Clarence Williams (musician) - Clarence Williams is the author of Hank William's 1949 hit "My Bucket's Got A Hole In It", a song that was later recorded by Louis Armstrong
In 1950, Bing Crosby, the most successful vocalist of the first half of the 20th century, said, "He is the beginning and the end of music in America.
Bob Haggart - During the 1950s, Haggart organised, with Yank Lawson, a regular series of small band recordings and arranged many of the tunes for Louis Armstrong's 1956-7 four-volume LP recreation set
Jazz - Perhaps the most prominent manifestation of this resurgence was the emergence of trumpeter Wynton Marsalis, who strove to create music within what he believed was the tradition, rejecting both fusion and free jazz and creating extensions of the small and large forms initially pioneered by such artists as Louis Armstrong and Duke Ellington as well as the hard bop of the 1950s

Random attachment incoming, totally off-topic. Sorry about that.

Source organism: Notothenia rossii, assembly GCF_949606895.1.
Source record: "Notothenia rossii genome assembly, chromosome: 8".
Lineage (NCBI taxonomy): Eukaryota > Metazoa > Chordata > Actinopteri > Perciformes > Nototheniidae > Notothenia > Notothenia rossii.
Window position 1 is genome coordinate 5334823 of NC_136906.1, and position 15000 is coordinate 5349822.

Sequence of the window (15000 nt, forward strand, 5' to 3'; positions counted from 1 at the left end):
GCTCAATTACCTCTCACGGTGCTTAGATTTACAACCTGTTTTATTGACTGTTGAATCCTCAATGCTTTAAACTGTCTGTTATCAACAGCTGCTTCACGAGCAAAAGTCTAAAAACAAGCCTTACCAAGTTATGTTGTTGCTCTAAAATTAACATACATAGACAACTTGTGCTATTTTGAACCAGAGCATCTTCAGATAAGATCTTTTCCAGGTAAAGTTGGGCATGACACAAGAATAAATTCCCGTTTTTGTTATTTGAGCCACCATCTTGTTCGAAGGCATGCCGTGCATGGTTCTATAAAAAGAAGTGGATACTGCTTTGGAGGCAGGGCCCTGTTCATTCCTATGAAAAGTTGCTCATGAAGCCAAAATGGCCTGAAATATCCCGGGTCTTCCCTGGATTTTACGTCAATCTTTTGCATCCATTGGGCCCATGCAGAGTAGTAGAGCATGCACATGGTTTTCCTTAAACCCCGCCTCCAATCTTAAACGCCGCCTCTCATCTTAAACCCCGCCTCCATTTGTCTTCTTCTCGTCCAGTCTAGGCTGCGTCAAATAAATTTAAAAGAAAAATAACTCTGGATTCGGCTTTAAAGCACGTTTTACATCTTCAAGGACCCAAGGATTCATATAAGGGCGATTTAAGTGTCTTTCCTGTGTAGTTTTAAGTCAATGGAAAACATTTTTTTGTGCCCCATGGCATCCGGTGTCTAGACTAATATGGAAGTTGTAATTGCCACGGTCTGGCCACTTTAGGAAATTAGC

Suzy Delair - In June 1950, she performed rehearsals of the song "C'est si bon" with Aimé Barelli and his Orchestra at the Monte Carlo casino where Louis Armstrong was finishing her evening
Argentine writer Julio Cortazar, a self-described Armstrong admirer, asserted that a 1952 Louis Armstrong concert at the Theâtre des Champs-Élysees in Paris played a significant role in inspiring him to create the fictional creatures called Cronopios that are the subject of a number of Cortazar's short stories.
Billy Kyle - He joined Louis Armstrong's All-Stars in 1953 and was there for nearly 13 years until his death
Benny Goodman - In 1953 they had another falling-out during Goodman's ill-fated tour with Louis Armstrong, which was produced by John Hammond.
Sonny Clay - As a result, Clay and his band were deported and the Australian government resolved to bar the entry of all black musicians into the country, a ban which kept Louis Armstrong from touring the country until 1954
Dave Brubeck - In 1954, he was featured on the cover of Time, the second jazz musician to be so honored.
Lee Gordon (promoter) - Gordon bounced back with several successful tours during 1956, including visits by the Louis Armstrong All-Stars , Nat King Cole, Calypso king Harry Belafonte and the "Record Star Parade", which featured Don Cornell, Stan Freberg, Joe "Fingers" Carr, Buddy Rich and a dance duo called The Nilsson Twins